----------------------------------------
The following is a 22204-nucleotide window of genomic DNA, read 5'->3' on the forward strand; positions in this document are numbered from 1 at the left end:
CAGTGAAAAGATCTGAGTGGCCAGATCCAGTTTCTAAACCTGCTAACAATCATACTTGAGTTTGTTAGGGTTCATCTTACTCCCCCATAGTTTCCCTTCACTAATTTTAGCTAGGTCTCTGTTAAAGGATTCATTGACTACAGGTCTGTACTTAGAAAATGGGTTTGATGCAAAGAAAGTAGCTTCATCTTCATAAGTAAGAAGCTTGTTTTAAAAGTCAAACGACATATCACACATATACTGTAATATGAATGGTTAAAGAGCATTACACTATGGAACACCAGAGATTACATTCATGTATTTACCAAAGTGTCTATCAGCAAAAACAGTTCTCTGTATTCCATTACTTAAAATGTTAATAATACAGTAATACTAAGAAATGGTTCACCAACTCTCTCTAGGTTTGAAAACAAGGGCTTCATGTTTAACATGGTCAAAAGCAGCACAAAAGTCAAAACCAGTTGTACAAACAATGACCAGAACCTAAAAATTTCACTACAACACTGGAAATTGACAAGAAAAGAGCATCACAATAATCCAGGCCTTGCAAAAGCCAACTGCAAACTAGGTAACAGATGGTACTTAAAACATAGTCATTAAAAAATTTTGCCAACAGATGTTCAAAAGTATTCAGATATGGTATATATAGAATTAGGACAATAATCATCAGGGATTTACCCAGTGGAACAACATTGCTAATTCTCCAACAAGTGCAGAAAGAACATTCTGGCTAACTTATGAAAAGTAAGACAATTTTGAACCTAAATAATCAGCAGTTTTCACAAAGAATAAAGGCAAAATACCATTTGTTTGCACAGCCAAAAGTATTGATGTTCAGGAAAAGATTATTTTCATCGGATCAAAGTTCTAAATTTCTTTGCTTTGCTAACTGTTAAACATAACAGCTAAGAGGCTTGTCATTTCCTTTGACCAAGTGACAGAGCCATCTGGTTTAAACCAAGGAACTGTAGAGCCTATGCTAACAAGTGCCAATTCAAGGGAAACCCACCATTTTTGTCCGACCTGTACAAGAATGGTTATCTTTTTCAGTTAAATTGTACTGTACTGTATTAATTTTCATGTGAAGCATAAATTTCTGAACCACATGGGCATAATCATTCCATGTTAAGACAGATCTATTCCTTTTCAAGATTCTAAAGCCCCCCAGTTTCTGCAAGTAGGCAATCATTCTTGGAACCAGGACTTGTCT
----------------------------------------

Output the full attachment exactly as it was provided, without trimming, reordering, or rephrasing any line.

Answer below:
The following is a 22204-nucleotide window of genomic DNA, read 5'->3' on the forward strand; positions in this document are numbered from 1 at the left end:
CAGTGAAAAGATCTGAGTGGCCAGATCCAGTTTCTAAACCTGCTAACAATCATACTTGAGTTTGTTAGGGTTCATCTTACTCCCCCATAGTTTCCCTTCACTAATTTTAGCTAGGTCTCTGTTAAAGGATTCATTGACTACAGGTCTGTACTTAGAAAATGGGTTTGATGCAAAGAAAGTAGCTTCATCTTCATAAGTAAGAAGCTTGTTTTAAAAGTCAAACGACATATCACACATATACTGTAATATGAATGGTTAAAGAGCATTACACTATGGAACACCAGAGATTACATTCATGTATTTACCAAAGTGTCTATCAGCAAAAACAGTTCTCTGTATTCCATTACTTAAAATGTTAATAATACAGTAATACTAAGAAATGGTTCACCAACTCTCTCTAGGTTTGAAAACAAGGGCTTCATGTTTAACATGGTCAAAAGCAGCACAAAAGTCAAAACCAGTTGTACAAACAATGACCAGAACCTAAAAATTTCACTACAACACTGGAAATTGACAAGAAAAGAGCATCACAATAATCCAGGCCTTGCAAAAGCCAACTGCAAACTAGGTAACAGATGGTACTTAAAACATAGTCATTAAAAAATTTTGCCAACAGATGTTCAAAAGTATTCAGATATGGTATATATAGAATTAGGACAATAATCATCAGGGATTTACCCAGTGGAACAACATTGCTAATTCTCCAACAAGTGCAGAAAGAACATTCTGGCTAACTTATGAAAAGTAAGACAATTTTGAACCTAAATAATCAGCAGTTTTCACAAAGAATAAAGGCAAAATACCATTTGTTTGCACAGCCAAAAGTATTGATGTTCAGGAAAAGATTATTTTCATCGGATCAAAGTTCTAAATTTCTTTGCTTTGCTAACTGTTAAACATAACAGCTAAGAGGCTTGTCATTTCCTTTGACCAAGTGACAGAGCCATCTGGTTTAAACCAAGGAACTGTAGAGCCTATGCTAACAAGTGCCAATTCAAGGGAAACCCACCATTTTTGTCCGACCTGTACAAGAATGGTTATCTTTTTCAGTTAAATTGTACTGTACTGTATTAATTTTCATGTGAAGCATAAATTTCTGAACCACATGGGCATAATCATTCCATGTTAAGACAGATCTATTCCTTTTCAAGATTCTAAAGCCCCCCAGTTTCTGCAAGTAGGCAATCATTCTTGGAACCAGGACTTGTCT